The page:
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New Delhi, Feb 7

The proposed merger of the Indian state-run oil and gas companies would face significant execution challenges in managing integration of employees, addressing overcapacity in the merged entity and getting support for the merger from private shareholders, US rating agency Fitch Ratings said on Tuesday.

“A merger would face significant execution challenges, particularly in terms of managing the integration of employees, addressing overcapacity in the merged entity, and winning the backing for the merger from private shareholders,” Fitch said in a statement from Singapore.

“Proposals to consolidate India’s oil and gas sector have been floated before, but last week the idea was presented in a Budget speech for the first time. No details have yet been provided on which companies would be involved, but the aim is to create an integrated public sector ‘oil major’,” Fitch said.

Reviving a proposal first mooted more than a decade ago by then Petroleum Minister Mani Shankar Aiyar during the first UPA government, Finance Minister Arun Jaitley in his Budget 2017-18 said: “We propose to create an integrated public sector oil major which will be able to match the performance of international and domestic private sector oil and gas companies.”

The American agency said that a merged entity would have opportunities to save on costs and improve operational efficiency.

“Transport costs could be reduced by retailers sourcing from the nearest refinery, rather than the ones they own as is currently the common practice. A merged entity would also be able to share expertise for exploration and acquisition of resources,” it said.

“The integration of upstream, refining and retail companies would have the additional benefit of spreading the impact of oil prices movements across the various parts of the value chain, which would reduce volatility in cash generation,” it added.

Fitch, however, said there would be considerable difficulties involved in merging a number of entities “with differing structures, operational systems, and cultures.”

“Political sensitivities are likely to limit job cuts, and personnel-related issues are likely to arise from the need to manage hierarchies and potential overcapacity in the integrated entity.”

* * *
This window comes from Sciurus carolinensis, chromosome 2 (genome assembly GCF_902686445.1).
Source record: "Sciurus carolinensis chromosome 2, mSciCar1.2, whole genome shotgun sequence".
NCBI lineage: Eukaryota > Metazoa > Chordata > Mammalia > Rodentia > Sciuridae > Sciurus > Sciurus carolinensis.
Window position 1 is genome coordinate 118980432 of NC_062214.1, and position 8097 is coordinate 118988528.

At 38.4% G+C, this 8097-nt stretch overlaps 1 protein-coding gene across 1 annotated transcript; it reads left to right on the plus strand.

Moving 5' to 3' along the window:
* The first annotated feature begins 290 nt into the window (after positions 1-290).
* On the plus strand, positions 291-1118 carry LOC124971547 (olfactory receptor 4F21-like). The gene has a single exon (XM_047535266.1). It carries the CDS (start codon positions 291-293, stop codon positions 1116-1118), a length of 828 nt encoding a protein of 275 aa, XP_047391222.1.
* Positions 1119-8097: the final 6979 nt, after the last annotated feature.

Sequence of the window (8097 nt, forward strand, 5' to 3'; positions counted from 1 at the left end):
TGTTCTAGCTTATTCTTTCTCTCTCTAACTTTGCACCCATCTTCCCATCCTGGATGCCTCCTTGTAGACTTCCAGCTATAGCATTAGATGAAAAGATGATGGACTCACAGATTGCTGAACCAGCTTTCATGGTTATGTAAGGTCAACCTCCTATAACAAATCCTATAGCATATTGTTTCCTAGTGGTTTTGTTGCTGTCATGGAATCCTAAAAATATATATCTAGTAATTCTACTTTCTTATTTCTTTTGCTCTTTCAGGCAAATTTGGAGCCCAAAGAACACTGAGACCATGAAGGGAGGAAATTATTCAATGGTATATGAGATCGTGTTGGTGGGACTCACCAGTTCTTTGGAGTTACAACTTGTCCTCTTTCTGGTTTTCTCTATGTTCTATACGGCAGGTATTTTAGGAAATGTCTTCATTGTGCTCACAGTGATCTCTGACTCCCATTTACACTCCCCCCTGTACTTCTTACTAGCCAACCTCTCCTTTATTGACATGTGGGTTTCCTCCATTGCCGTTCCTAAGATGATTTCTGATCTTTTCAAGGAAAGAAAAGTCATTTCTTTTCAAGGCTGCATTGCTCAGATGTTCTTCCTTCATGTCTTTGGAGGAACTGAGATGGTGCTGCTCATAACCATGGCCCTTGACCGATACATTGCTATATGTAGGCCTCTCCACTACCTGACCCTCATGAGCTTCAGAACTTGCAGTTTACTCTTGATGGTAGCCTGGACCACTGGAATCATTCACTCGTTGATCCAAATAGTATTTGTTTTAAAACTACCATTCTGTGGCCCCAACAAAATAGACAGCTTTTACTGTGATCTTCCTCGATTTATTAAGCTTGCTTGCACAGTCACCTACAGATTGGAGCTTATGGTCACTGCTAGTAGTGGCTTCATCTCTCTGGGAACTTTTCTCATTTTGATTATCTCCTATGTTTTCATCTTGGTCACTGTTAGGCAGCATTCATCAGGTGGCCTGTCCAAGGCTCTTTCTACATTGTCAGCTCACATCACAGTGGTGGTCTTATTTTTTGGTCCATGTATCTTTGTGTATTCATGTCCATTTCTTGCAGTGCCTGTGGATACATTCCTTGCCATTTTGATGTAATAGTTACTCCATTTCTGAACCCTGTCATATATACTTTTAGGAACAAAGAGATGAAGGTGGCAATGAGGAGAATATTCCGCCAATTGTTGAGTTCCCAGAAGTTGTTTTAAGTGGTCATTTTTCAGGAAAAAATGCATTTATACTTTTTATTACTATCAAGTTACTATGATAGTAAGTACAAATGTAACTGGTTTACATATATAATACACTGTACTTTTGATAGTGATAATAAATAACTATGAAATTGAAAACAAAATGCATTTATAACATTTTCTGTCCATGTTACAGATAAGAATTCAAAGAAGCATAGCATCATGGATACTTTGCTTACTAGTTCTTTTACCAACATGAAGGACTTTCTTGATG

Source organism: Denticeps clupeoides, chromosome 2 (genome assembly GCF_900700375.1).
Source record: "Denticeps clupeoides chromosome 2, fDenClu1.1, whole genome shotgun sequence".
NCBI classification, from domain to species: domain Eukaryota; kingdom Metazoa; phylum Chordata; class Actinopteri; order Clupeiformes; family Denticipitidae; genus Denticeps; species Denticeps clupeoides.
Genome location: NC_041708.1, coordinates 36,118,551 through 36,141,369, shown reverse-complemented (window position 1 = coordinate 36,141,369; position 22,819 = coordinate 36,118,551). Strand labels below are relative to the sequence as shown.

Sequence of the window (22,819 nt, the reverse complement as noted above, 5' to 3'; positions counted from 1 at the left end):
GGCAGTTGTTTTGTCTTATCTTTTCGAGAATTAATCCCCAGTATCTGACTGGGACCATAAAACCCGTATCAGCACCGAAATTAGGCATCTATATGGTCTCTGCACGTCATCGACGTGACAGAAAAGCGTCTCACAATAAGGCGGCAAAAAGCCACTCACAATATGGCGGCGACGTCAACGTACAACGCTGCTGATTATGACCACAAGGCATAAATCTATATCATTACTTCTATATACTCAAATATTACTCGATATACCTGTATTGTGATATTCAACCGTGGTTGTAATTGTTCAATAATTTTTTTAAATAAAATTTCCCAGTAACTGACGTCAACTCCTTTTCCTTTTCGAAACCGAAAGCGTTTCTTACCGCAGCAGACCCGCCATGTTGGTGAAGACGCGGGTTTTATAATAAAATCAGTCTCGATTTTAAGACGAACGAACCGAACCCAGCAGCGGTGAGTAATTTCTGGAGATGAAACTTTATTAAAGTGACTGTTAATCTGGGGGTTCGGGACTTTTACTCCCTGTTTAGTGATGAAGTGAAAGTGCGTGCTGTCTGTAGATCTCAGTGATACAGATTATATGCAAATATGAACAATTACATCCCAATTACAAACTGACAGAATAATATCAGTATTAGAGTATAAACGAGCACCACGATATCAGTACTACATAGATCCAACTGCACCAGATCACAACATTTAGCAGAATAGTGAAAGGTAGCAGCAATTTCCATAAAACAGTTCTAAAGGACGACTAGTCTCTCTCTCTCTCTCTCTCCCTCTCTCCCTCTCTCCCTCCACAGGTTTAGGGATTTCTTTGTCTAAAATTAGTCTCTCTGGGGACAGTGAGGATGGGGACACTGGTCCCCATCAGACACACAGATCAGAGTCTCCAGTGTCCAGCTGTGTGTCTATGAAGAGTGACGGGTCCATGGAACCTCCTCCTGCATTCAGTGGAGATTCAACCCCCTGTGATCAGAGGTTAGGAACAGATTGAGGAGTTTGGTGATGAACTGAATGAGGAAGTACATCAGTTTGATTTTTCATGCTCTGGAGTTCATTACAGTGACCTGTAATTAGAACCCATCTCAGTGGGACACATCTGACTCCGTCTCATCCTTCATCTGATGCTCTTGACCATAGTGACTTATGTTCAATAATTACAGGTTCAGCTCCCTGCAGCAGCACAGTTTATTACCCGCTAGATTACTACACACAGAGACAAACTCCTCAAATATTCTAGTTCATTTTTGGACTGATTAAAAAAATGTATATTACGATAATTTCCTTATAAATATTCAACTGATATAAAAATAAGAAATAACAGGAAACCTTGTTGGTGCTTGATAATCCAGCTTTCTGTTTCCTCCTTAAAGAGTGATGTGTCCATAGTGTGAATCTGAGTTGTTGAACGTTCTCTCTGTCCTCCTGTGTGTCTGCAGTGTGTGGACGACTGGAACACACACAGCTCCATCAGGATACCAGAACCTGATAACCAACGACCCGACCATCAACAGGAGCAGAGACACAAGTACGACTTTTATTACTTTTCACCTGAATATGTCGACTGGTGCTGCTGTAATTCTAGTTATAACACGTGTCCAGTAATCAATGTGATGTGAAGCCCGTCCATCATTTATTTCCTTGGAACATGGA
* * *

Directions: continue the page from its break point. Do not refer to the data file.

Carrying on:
Among the 13 state-run oil companies being considered for merger are the explorers Oil and Natural Gas Corporation (ONGC) and Oil India, oil marketers Indian Oil Corp, Bharat Petroleum, Hindustan Petroleum, Mangalore Refinery and Petrochemicals, Chennai Petroleum and Numaligarh Refinery, and gas import and transportation utilities GAIL and Petronet LNG.

Analysts have been guarded in their reaction, in view of the fact that the official committee that studied the matter in 2005 had advised against a merger at the time as it felt the process could be lengthy and problematic.

“I think the motivation is right but the government has to be very careful in going ahead with the merger as that can take a lot of time in integrating cultures of various companies and the market conditions could also change,” said Anish De, Partner at KPMG in India.

Petroleum Minister Dharmendra Pradhan has clarified that Budget 2017-18’s bare announcement of the government intent to merge state-run oil companies into a single entity will actually mean creation of multiple entities.

“It will not be one company. It will not be wise to put all eggs in one basket. There will be multiple companies…but all these will be integrated,” Pradhan told reporters here following the Budget presentation.

He elaborated that each new company would deal with aspects of the entire value chain such as exploration and production, refining and marketing. (IANS)

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